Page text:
NBER Publications by Dimitriy Masterov

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Working Papers and Chapters

February 2015Is Sniping A Problem For Online Auction Markets?
with Matthew Backus, Tom Blake, Steven Tadelis: w20942
A common complaint about online auctions for consumer goods is the presence of "snipers," who place bids in the final seconds of sequential ascending auctions with predetermined ending times. The literature conjectures that snipers are best-responding to the existence of "incremental" bidders that bid up to their valuation only as they are outbid. Snipers aim to catch these incremental bidders at a price below their reserve, with no time to respond. As a consequence, these incremental bidders may experience regret when they are outbid at the last moment at a price below their reservation value. We measure the effect of this experience on a new buyer's propensity to participate in future auctions. We show the effect to be causal using a carefully selected subset of auctions from a...
April 2007The Productivity Argument for Investing in Young Children
with James J. Heckman: w13016
This paper presents a productivity argument for investing in disadvantaged young children. For such investment, there is no equity-efficiency tradeoff.

Published: James J. Heckman & Dimitriy V. Masterov, 2007. "The Productivity Argument for Investing in Young Children," Review of Agricultural Economics, American Agricultural Economics Association, vol. 29(3), pages 446-493, 09. citation courtesy of

May 2005Interpreting the Evidence on Life Cycle Skill Formation
with Flavio Cunha, James J. Heckman, Lance Lochner: w11331
This paper presents economic models of child development that capture the essence of recent findings from the empirical literature on skill formation. The goal of this essay is to provide a theoretical framework for interpreting the evidence from a vast empirical literature, for guiding the next generation of empirical studies, and for formulating policy. Central to our analysis is the concept that childhood has more than one stage. We formalize the concepts of self-productivity and complementarity of human capital investments and use them to explain the evidence on skill formation. Together, they explain why skill begets skill through a multiplier process. Skill formation is a life cycle process. It starts in the womb and goes on throughout life. Families play a role in this process that ...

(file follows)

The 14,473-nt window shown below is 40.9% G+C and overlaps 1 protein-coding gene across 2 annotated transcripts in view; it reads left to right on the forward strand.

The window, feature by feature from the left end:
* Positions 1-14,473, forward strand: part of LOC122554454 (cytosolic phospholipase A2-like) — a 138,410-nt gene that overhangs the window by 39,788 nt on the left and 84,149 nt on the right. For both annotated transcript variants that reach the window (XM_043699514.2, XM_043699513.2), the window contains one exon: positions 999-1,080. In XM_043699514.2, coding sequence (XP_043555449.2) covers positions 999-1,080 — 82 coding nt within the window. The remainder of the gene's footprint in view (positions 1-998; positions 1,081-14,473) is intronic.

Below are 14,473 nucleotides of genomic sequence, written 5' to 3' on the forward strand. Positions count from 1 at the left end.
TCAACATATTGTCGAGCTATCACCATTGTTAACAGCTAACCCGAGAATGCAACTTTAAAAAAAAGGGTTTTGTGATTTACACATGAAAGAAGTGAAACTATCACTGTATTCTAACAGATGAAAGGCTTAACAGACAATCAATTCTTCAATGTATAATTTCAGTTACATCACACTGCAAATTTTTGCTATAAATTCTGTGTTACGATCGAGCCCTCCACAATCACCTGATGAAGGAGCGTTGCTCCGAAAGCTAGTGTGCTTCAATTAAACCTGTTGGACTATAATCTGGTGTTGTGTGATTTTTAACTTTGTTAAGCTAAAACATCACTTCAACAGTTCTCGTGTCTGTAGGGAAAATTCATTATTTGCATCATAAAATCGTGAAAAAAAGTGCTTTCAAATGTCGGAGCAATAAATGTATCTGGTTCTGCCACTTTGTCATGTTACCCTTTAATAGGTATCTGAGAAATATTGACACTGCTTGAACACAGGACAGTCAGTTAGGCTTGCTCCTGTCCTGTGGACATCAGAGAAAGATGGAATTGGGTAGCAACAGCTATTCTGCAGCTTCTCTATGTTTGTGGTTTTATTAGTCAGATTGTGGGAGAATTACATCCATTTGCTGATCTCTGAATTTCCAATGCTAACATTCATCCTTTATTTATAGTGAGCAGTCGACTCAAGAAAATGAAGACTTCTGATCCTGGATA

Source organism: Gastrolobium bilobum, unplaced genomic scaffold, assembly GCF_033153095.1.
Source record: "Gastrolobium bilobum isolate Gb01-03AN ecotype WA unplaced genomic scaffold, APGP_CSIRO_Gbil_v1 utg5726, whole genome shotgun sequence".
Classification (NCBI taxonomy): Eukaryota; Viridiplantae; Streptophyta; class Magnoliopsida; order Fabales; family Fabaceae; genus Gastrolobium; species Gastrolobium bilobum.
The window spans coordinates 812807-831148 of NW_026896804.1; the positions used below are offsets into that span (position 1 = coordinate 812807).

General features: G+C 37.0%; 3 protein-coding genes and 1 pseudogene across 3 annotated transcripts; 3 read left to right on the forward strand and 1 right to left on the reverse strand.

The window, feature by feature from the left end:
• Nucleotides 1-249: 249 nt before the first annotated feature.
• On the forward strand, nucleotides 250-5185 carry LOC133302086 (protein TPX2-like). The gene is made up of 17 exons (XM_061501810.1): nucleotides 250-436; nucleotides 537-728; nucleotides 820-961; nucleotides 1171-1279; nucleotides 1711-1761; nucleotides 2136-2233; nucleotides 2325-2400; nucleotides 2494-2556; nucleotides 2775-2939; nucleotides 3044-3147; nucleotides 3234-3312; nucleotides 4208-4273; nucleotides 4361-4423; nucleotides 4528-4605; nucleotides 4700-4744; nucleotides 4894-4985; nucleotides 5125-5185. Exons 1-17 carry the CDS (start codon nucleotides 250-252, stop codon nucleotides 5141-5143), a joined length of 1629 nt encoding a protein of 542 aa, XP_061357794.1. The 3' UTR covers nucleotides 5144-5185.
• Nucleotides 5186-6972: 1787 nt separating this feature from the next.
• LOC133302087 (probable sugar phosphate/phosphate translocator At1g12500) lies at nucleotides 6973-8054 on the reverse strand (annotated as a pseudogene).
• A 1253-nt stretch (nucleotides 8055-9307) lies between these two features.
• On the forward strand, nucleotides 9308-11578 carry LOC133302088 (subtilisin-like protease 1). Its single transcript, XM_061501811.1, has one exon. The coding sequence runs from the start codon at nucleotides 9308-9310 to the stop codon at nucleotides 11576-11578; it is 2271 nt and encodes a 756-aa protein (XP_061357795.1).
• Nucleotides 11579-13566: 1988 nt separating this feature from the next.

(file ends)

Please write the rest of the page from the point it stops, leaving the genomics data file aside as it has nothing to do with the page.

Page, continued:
Published: Cunha, Flavio & Heckman, James J. & Lochner, Lance, 2006. "Interpreting the Evidence on Life Cycle Skill Formation," Handbook of the Economics of Education, Elsevier.

November 2003Labor Market Discrimination and Racial Differences in Premarket Factors
with Pedro Carneiro, James J. Heckman: w10068
This paper examines minority-white wage gaps. Neal and Johnson (1996) show that controlling for ability measured in the teenage years eliminates young adult wage gaps for all groups except for black males, for whom they eliminate 70% of the gap. Their study has been faulted because minority children and their parents may have pessimistic expectations about receiving fair rewards for their skills and so they may invest less in skill formation. If this is the case, discrimination may still affect wages, albeit indirectly, though it would appear that any racial differences in wages are due to differences in acquired traits. We find that gaps in ability across racial and ethnic groups open up at very early ages, long before child expectations are likely to become established. These gaps widen ...

Published: Carneiro, Pedro, James J. Heckman and Dimitriy V. Masterov. "Labor Market Discrimination and Racial Differences In Premarket Factors," Journal of Law and Economics, 2005, v48(1,Apr), 1-39. citation courtesy of

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